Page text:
Dahlma Llanos-Figueroa | Puerto Rico
I read the first chapter of A Woman Of Endurance, then I put the book down, because my heart was racing. I remember one of the first things that dawned on me was that Ms. Llanos-Figueroa is more than a writer: she’s a storyteller! If you were raised by grandparents who could weave a tale that gave you goosebumps, or made you laugh, or made you wonder, amplify that by 100!
A Woman Of Endurance is more than just a slave narrative. It’s about the lives of Black Puerto Rican slave women who rally around each other, grieve with each other, encourage each other, protect each other, and love each other in sisterhood. This was one of the most emotionally challenging books I’ve ever read. I can only equate it to Roots by Alex Haley. It’s an excellent study of slave society economics and politics, but also includes all of the nuances that binded and divided the social structure of the slaves themselves. This is a slave story of the Afro-Puerto Rican experience and includes slaves stolen from West Africa who remember their lives and try desperately to endure the brutality, and irony, of their new lives.
It begins with Pola in 1849 on a plantation called Hacienda Paraíso in Piñones, Puerto Rico, that she is trying to escape from. Her real name is Keera and she’s running away from one of the most brutal experiences a slave woman can endure: not only is she a field slave, she’s sexually abused for both breeder purposes and the macabre enjoyment of the overseers. Understandably, Pola struggles emotionally to deal with this, and she’s sold to another plantation where the women and one silently consistent man, will provide the steady loyalty she needs.
But what stands out the most are the women who become Pola’s foundation. Three of them—Tia Josefa, Rufina, and Pastora—teach, counsel, shield, and support her as she slowly begins her journey through her pain. It’s the type of protection I think all women crave to have from the women in their lives.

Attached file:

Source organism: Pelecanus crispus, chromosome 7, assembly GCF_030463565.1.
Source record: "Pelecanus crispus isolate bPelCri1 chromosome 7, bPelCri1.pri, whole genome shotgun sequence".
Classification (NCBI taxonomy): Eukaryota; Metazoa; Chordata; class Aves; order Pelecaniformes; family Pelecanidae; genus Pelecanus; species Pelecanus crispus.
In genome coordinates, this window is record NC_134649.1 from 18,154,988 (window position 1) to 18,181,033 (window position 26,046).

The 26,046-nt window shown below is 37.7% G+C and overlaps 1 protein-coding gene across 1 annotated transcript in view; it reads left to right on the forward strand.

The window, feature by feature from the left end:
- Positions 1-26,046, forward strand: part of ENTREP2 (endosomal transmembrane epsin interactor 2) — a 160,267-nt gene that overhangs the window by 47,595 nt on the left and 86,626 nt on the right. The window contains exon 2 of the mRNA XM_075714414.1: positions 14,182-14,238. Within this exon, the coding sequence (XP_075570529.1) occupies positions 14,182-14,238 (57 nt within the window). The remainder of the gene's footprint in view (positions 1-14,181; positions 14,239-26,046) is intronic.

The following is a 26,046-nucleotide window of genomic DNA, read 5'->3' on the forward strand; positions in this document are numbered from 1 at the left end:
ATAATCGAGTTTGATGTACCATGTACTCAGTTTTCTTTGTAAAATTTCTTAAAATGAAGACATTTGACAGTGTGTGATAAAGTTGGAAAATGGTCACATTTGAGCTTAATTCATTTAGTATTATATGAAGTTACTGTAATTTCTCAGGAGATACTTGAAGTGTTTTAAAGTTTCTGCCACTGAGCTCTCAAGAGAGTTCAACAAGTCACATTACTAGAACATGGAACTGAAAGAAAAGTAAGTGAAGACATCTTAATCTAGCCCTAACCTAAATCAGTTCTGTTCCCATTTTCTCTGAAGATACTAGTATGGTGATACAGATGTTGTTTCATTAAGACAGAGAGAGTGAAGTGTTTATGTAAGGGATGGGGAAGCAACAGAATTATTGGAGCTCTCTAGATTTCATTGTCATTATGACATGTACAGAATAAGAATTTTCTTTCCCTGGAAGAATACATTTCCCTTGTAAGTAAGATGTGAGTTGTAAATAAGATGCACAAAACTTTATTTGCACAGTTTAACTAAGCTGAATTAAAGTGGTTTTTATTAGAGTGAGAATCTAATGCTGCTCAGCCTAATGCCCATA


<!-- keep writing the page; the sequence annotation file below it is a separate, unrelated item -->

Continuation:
Ms. Llanos-Figueroa immerses you in this plantation that never really sleeps because sugar production, in some form, dominates slave life year-round. An interesting fact is the secondary income that’s exploited from ‘needlewomen’, slaves skilled in sewing anything from custom ball gowns to lacy undergarments, to table napkins. It’s amazing when you think about the talent that existed, but these people are never really able, in most cases, to capitalize on their talents for their own independent self-preservation. The dynamics of the economics are fascinating.
Additionally, there’s a character named Simón who is the most patient, intelligent, and loving romantic interest that he warms your heart. For years he silently, and without approaching her physically, lets her know of his interest. His character is so endearing and his quiet strength so hypnotic, that he is really a force that added to Pola’s foundation that increased her trust in others.
Ms. Llamos-Figueroa has written a novel that will haunt you. Admittedly, I cried tears after I read the last word. ‘Who writes like this?’ I asked myself. I just want her to adopt me so I can sit at her knees and listen to more of her stories.